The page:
Japan Geoscience Union Meeting 2018

Presentation information

[JJ] Evening Poster

H (Human Geosciences) » H-SC Social Earth Sciences & Civil/Urban System Sciences

[H-SC05] CCUS (Carbon Dioxide Capture, Utilization, and Storage) for Climate Mitigation

Wed. May 23, 2018 5:15 PM - 6:30 PM Poster Hall (International Exhibition Hall7, Makuhari Messe)

convener:Masao Sorai(Institute for Geo-Resources and Environment, National Institute of Advanced Industrial Science and Technology), Ziqiu Xue(Research Institute of Innovative Tech for the Earth), Masaatsu Aichi(東京大学大学院新領域創成科学研究科)

[HSC05-P01] Changes in self-potential observed around gas injection wells and their interpretations based upon “geobattery” numerical simulations

*Tsuneo Ishido1, Yuji Nishi1, Toshiyuki Tosha2 (1.Green, Geological Survey of Japan, National Institute of Advanced Industrial Science and Technology, 2.Kumamoto University)

Keywords:self-potential monitoring, geobattery, CO2 injection

The self-potential postprocessor calculates changes in subsurface electrical potential induced by pressure disturbances through electrokinetic coupling (Ishido & Pritchett, 1999). In addition to electrokinetic coupling, SP anomalies may be generated by various other mechanisms such as thermoelectric coupling, electrochemical diffusion potential, etc. In particular, SP anomalies of negative polarity, which are frequently observed near wells, appear to be caused by an underground electrochemical mechanism similar to a galvanic cell known as a “geobattery” (e.g. Bigalke & Grabner, 1997): the metallic well casing acts as a vertical electronic conductor connecting regions of differing redox potential. Electrons flow upward though the casing from a deeper reducing environment to a shallower oxidizing environment, and simultaneously a compensating vertical flow of ions is induced in the surrounding formation to maintain charge neutrality. If the redox potential in the deeper region is then increased by injecting an oxidizing substance, the difference in redox potential between the shallower and deeper regions will be reduced, resulting in an SP increase near the wellhead.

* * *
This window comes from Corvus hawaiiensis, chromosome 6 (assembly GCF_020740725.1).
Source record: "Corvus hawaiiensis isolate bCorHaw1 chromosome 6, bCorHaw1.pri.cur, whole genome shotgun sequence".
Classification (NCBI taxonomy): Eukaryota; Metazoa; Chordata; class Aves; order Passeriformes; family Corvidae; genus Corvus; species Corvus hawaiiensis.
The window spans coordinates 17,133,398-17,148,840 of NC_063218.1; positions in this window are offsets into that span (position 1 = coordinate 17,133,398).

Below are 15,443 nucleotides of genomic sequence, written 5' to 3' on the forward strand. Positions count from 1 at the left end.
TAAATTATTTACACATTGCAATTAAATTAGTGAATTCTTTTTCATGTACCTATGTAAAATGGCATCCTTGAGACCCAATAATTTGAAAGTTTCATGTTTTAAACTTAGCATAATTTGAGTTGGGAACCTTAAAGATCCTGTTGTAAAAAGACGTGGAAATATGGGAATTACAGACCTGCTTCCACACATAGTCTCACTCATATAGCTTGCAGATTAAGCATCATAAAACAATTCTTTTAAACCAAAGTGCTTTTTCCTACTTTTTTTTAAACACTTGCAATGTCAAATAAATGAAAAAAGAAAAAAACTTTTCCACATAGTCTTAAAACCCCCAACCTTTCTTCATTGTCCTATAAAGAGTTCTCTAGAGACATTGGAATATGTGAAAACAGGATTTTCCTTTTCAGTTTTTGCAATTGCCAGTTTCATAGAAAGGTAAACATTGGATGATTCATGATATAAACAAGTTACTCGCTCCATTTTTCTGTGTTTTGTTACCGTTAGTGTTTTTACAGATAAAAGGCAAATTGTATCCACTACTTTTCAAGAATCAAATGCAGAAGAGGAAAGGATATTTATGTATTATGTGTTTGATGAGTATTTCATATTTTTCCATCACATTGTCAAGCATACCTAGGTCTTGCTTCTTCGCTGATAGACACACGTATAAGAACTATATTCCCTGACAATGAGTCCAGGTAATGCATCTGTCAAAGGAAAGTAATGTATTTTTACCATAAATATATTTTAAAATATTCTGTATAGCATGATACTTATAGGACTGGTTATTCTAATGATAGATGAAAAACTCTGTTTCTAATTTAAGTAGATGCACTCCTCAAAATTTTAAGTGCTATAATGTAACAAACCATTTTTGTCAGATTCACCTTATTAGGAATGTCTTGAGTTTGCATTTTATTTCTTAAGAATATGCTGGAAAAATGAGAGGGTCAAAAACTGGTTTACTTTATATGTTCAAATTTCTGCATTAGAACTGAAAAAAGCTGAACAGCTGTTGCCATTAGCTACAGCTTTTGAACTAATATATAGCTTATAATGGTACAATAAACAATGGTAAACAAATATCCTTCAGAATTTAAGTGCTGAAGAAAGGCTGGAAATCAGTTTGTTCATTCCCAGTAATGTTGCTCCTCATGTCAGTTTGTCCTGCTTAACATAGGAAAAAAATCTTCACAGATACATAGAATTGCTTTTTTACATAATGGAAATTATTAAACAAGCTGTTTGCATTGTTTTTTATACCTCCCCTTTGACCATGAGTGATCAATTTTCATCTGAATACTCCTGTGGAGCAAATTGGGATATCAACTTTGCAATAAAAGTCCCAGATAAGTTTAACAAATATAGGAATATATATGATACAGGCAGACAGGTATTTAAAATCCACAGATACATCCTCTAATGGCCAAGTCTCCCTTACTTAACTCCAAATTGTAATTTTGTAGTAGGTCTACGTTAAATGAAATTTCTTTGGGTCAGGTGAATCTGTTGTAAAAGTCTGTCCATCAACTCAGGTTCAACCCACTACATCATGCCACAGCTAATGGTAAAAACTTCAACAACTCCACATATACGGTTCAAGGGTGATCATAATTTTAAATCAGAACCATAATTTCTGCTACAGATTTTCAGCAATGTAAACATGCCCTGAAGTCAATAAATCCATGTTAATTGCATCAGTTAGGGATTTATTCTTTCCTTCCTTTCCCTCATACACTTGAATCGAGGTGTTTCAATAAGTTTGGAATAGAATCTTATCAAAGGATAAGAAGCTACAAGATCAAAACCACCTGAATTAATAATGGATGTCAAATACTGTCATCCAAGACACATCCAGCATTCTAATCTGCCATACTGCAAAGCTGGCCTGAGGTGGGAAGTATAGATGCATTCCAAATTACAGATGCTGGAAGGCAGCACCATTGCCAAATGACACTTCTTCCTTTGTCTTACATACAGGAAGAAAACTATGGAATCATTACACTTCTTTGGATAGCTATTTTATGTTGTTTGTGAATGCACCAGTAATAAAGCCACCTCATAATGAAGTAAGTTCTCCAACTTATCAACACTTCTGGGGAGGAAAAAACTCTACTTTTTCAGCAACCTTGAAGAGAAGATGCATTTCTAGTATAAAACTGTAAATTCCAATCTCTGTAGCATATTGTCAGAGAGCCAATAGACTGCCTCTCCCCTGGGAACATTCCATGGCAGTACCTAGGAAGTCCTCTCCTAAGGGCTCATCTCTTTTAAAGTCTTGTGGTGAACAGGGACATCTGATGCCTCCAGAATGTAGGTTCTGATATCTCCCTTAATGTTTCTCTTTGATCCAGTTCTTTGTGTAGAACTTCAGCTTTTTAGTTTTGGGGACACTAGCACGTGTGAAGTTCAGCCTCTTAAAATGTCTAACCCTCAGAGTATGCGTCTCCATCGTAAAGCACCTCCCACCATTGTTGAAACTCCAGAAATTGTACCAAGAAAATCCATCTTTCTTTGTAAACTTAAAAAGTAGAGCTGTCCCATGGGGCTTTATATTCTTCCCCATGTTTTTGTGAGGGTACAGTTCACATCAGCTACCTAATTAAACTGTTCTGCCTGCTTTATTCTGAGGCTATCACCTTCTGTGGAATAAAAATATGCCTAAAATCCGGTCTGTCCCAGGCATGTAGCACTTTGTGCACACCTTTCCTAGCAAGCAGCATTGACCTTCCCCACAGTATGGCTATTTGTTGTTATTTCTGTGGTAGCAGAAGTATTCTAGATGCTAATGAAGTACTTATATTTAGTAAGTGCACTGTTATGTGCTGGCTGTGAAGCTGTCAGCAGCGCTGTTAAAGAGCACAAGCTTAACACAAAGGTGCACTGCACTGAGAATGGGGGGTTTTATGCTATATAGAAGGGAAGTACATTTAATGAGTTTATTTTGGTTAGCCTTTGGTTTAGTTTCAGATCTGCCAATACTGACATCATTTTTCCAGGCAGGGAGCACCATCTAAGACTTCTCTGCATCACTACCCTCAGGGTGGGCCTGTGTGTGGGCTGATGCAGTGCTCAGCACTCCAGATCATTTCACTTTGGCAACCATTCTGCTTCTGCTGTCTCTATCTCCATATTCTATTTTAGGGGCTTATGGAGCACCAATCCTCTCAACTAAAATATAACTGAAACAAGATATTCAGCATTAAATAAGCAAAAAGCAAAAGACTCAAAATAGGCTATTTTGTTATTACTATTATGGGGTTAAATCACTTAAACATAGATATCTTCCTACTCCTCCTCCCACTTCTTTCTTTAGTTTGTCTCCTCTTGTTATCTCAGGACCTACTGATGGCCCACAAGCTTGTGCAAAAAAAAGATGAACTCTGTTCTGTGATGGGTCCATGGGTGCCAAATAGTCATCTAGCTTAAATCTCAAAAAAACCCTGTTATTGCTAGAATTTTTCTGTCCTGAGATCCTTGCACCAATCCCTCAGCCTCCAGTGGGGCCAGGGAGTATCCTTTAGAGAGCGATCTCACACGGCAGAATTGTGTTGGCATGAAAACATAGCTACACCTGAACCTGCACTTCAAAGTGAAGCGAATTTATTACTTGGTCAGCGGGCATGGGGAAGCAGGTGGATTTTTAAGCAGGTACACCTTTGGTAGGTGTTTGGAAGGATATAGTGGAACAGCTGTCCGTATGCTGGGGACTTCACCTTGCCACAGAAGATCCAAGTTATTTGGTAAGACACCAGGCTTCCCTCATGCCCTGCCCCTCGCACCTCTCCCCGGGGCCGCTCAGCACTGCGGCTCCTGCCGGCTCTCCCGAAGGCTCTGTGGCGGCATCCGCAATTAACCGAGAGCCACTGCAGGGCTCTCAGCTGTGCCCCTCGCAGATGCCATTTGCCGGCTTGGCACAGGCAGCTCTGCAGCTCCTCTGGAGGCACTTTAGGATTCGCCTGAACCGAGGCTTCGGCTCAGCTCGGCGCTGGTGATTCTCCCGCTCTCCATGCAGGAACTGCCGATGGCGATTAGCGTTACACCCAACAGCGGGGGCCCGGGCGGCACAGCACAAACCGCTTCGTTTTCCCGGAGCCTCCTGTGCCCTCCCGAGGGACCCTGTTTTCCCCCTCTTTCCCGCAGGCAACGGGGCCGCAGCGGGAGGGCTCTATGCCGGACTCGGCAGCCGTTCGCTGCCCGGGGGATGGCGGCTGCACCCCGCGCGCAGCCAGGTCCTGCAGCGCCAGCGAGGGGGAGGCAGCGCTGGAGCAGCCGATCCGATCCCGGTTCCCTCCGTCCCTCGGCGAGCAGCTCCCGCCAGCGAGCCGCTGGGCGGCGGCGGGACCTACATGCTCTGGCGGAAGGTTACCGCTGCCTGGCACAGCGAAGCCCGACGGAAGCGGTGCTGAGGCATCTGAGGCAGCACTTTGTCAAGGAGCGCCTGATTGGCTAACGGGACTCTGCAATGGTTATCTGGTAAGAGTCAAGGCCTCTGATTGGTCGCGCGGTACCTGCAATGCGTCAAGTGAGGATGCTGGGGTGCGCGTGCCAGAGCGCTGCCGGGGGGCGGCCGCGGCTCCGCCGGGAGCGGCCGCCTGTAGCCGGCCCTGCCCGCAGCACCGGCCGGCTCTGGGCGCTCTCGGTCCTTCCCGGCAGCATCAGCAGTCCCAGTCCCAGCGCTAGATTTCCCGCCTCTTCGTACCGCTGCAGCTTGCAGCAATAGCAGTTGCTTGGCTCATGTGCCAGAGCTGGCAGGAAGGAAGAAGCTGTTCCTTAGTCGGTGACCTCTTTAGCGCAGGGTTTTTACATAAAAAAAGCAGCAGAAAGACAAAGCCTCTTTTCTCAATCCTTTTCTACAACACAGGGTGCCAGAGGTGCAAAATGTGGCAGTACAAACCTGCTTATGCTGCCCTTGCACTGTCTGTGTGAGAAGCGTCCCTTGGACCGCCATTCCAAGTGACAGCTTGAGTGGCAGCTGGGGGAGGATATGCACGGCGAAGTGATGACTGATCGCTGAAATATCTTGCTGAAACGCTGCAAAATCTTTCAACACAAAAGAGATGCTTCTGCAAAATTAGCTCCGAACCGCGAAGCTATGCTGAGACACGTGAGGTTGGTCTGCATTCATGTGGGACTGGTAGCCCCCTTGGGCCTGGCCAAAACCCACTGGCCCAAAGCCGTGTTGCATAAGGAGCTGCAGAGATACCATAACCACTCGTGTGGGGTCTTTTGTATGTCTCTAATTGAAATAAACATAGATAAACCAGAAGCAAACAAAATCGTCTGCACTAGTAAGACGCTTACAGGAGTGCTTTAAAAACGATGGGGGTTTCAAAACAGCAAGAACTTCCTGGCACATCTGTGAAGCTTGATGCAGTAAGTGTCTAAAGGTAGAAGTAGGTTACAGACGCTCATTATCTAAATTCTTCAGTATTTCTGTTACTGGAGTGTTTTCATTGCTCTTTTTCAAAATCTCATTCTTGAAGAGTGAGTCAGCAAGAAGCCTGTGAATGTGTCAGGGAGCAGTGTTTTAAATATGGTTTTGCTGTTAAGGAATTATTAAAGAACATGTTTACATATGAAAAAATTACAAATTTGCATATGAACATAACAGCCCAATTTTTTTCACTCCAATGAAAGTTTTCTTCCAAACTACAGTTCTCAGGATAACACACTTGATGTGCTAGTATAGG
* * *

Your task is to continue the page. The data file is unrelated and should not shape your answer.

We will report the results of SP measurements during gas (CO2 or air) injections at test sites in Japan and their interpretations based upon numerical simulations carried out using the extended SP postprocessor, which incorporates the above “geobattery” mechanism in addition to electrokinetic coupling. When air was injected into a 100-meter well in the Sumikawa geothermal field, a clear simultaneous increase in SP centered on the wellhead was observed. A small but unmistakable SP increase also took place near the wellhead when CO2 was injected slowly, which we believe was caused by local pH reduction at depth resulting from dissolution of the injected CO2 in the subsurface liquid water.

SP changes were also observed around a deep well at the Yubari test site in Japan (Tosha et al., 2008), where CO2 was injected into a coal bed and the CO2 content of the fluid produced from a nearby well was monitored. SP increased substantially around the injection wellhead during about six months of CO2 injection, but no significant SP changes attributable to the injection were observed near the production wellhead. This is consistent with the observation that CO2 did not break through into the production well during the experiment.